Galen Broaddus, of Across Rivers Wide, here at Patheos, contributed a chapter to the recent book Not Seeing God: Atheism in the 21st Century. In his piece, he alludes to the human proclivity for ritual and celebration. As a humanist celebrant, he is tapping into this and supplying the demand for such within an atheistic paradigm.
Part of his chapter is here excerpted:
In January of 2017, I got to experience something that not a great number of people get to experience: I saw a decision come down in a federal lawsuit, finding a state statute to be unconstitutional, with my name on it as a plaintiff.
The lawsuit, which was brought by myself and the Center for Inquiry (CFI), directly challenged the marriage statute of my home state of Illinois, which gave the legal authority to solemnize marriages to select classes of individuals, most notably judges and religious officiants―but not secular celebrants wholly unaffiliated with any religious organization. CFI, as a non-religious organization certifying celebrants, and myself, as a CFI-certified secular celebrant, brought the suit in order to secure the same right for secular celebrants, and fortunately we were able to prevail in federal district court.
Despite my confidence that the court would see reason on this point, given that we were merely asking for equal treatment under the law, I found myself afterwards reflecting on just how strange it was that, only a mere five years after casting off religion in my own life, I would be in a place where I would not only be serving in such a role as a secular celebrant but actively advocating for it.
How Religion Helped Me See the Importance of Ceremony
It was five years ago, as of the time of this writing, that I had a moment of clarity where I realized that a long period of reflection, deep intellectual study, and engagement with atheists on the Internet had led me to reject the religious beliefs I had been taught during my childhood as the son of a Baptist minister in rural Illinois. Because I had spent a substantial amount of time engaging with the ideas of atheism and freethought generally, I had some foundations on which to land when I finally hit this realization, which cushioned my “fall from grace” a little.
That childhood did leave a number of indelible marks on me, of course, some of which I have had to learn to cope with and retrain my thoughts to eliminate. Not all of those experiences left me wishing that I could have been spared that exposure, though.
As a PK―a “preacher’s kid,” although the nomenclature is somewhat flexible―I had a front row seat for virtually all of the facets of the life of the many Baptist churches my father ministered in, from my infancy through my teen years. Although we would have never dared to couch them in terms of “sacraments,” that dirty Catholic word, there were of course many regular rituals that were part and parcel of the religious community of the church. The most significant, naturally, was baptism, a rite performed by immersion on any individual who could demonstrate an understanding of the basic doctrines of Christianity and a procedure that would signal that individual’s full entrance not only into the fold of Christendom but also into the full life of the church community as well.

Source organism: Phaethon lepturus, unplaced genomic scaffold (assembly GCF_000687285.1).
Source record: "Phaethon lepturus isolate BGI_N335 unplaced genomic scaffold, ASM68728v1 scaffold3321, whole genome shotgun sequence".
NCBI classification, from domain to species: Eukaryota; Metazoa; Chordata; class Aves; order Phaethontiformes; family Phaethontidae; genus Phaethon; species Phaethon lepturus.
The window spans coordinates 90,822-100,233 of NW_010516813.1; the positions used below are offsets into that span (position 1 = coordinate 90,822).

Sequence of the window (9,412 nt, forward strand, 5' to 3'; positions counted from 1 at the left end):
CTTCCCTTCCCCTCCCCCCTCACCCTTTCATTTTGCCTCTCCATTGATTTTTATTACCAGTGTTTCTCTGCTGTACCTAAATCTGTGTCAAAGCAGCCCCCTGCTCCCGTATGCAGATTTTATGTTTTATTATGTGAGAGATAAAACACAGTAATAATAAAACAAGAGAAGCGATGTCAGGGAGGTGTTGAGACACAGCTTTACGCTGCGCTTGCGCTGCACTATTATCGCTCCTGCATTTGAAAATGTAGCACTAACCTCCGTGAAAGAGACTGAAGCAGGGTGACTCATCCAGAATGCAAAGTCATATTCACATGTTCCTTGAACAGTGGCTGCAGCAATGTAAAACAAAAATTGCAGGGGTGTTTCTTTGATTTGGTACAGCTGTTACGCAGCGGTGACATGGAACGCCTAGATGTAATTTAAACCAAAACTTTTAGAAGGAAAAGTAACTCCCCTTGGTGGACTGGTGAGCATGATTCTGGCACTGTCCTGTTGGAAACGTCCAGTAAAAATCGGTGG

I remember well the feeling of seeing individuals―often children, but also frequently adults―stepping into a baptistery, answering a few questions from the minister to confirm their full understanding of the rite itself, and then, “in the name of the Father and the Son and the Holy Spirit,” being dunked and coming up to exclamations of delight from the congregation. (Indeed, I remember my own baptism at the age of eleven and how ecstatic that feeling of validation and acceptance was.)
This is not to say that I was successfully indoctrinated to be a full-fledged believer in the rightness of ritual. There were plenty of ritualistic elements of my upbringing that I recoiled from or even rebelled against, such as the ways that these evangelical churches would force displays of patriotism into religious contexts. (Pledging allegiance to the US flag, the Christian flag, and the Bible in succession during Vacation Bible School every summer always struck me as very odd.) But these rites did instill in me the conviction that ceremony had a function and a role in the lives of individuals and communities.
As I grew older, I began to have more of a personal role in some of these functions as a musician. It was here that I first began my involvement with the most ubiquitous ceremonies of life: weddings and funerals. I started playing piano when I was around four years old, and I was playing hymns in church essentially as soon as I was musically conversant enough to handle them. Music would eventually become my primary involvement in churches, but outside the regular activities of church life, beyond the Sundays and Wednesdays, family and church members had needs for a pianist.
It was here that I really recognized what ceremony could do: It could bring together a group of people for the celebration of a milestone of life, whether that was the celebration of a new union or a life lived or the entry of a member into a community (as with baptism). Having grown up with a father who facilitated these ceremonies as part of his pastoral duties, I now found myself fascinated by my own ability to help make them possible, to play a vital role in marking these moments of life.
So it didn’t take me long, once I found myself on the outside of religion and its own particular ceremonial turns, to consider the inevitable question: Is this something that atheists, agnostics, secular humanists, and non-religious people still find useful?
Read the rest of his chapter in the Patheos Nonreligious book, out now: